I recently had the pleasure of chatting to an amazing person who spent many, many, many years in the events industry and worked on the most incredible functions and weddings around the world. It is always interesting to hear how things are done on the other side of the world.

It seem that in  South Africa we have a very limited view of wedding/event planning which in turn limits our choices. The role of a wedding planner seems very straight forward – market yourself, fight hard to get the client even if it means undercutting and undercharging, spend hundreds of hours on one wedding, execute the wedding, repeat the cycle. This view of wedding planning is what is limiting our industry, hinders personal growth and caps earning potential.

Let’s face it, not every planner is a good coordinator, and not every coordinator is a good stylist or even a planner. This means that very few people are good at everything and why they be? I suggest that you figure out your strenghs and capitalise on them.

If you are an excellent coordinator then market yourself as a coordinator. Approach bigger companies and offer your services on a freelance basis. The world of eventing is never fixed, a company is never sure what type of function they will be booking or how frequently. For this reason to have a large staff base can cause a financial constraint. Having access to freelance cooridnators and event staff is key. Appernatly in the foreign lands a freelancer earns pretty well, enjoys the freedom and often finds him/herself on the most incredible jobs around the world.

I am a great planner and an excellent decorator but coordination is something that I do not enjoy. In fact, it is the most dreaded part of the entire process and for that reason, I like getting freelance coordinating team.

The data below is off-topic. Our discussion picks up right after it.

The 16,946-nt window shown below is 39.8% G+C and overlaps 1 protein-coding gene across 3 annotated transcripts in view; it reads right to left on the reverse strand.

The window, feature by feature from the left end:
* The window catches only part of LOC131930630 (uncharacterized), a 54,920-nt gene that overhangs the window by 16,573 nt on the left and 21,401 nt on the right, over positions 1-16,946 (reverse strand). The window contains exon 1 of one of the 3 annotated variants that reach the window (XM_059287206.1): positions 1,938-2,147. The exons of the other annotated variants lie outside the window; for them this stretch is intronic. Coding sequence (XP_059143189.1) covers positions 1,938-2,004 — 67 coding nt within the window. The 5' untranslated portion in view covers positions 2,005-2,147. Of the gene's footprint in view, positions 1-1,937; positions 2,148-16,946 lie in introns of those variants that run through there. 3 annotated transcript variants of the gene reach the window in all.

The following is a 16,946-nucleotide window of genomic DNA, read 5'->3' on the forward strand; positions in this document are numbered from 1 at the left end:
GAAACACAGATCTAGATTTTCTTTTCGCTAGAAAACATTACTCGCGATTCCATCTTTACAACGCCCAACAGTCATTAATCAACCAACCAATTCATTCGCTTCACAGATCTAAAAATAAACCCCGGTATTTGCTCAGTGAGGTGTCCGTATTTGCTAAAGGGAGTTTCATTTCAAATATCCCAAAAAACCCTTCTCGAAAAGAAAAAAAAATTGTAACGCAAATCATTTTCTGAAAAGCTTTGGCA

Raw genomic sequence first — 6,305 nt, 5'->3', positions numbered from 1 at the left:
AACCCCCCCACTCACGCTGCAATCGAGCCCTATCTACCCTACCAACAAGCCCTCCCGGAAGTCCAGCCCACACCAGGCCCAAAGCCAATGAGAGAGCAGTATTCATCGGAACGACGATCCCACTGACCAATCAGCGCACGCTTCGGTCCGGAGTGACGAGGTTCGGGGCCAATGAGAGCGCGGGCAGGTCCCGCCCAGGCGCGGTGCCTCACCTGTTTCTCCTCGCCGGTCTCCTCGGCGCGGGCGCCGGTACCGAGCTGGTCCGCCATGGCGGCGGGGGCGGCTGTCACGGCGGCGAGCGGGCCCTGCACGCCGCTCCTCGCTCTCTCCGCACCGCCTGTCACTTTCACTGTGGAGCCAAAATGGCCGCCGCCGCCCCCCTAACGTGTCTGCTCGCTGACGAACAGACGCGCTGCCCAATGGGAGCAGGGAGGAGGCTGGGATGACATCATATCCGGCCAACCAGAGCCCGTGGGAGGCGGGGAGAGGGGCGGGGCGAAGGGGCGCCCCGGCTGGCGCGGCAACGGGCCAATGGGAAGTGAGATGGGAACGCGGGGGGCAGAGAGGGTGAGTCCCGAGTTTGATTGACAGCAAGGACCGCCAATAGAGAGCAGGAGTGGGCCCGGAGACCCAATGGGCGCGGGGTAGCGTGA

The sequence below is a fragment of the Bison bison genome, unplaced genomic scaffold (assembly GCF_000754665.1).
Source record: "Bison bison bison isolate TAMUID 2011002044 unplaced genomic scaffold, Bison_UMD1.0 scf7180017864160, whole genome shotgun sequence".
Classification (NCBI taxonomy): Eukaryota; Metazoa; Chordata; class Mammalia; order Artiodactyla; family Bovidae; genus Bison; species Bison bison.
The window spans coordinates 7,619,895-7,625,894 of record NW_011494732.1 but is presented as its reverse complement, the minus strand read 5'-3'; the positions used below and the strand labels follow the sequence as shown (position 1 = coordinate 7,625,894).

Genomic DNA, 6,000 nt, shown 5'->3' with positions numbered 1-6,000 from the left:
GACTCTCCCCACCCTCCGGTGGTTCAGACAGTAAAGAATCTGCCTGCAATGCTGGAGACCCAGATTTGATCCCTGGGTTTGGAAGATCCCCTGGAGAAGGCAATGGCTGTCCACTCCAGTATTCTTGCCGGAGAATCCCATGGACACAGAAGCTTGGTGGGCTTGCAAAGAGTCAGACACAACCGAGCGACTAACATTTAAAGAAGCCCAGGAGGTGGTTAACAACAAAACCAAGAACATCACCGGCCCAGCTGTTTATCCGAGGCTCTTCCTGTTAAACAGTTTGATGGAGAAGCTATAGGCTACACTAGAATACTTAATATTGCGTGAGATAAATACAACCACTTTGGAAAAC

Everybody is different and everyone’s wedding planning business and services are different. If you are starting out then this is a good time to access the industry, find weak point and figure out a way to fill in the gaps in the market, and trust me the gaps are there!

I’ve learnt that in the UK there are ‘set-up’ companies. They specialise in the logistical execution of setting up a wedding. Imagine living where there is a company specialising in assisting flower and decor company in the dreaded logistical component – they provide packaging, transportation and manual labour of loading/offloading AND they clean the function afterwards. I would pay good money to outsource this part of our decorating service.  Interestingly, one of the biggest companies offering this service in the UK is founded by a South African. In South Africa that could mean an incredible opportunity for job creation and a great business.

Many brides choose to handle their own wedding decor and flowers, but why should they not employ a set up team? If you and your friends recently graduated why not put together a set up team. This way your experience of clocking wedding set ups goes up, giving you that necessary edge when being interviewed by the perspective couples.

I’ve spoken about this before, but consulting to a couple is another way of generating an income for your knowledge of weddings. Charging for advice and sharing of knowledge is done in all professions, and it is time the same starts happening in the wedding industry.

Opportunities are endless and if you found yourself in the oversaturated market filled with recently graduated aspiring wedding planners then look around, think out of the box and look for exciting opportunities!


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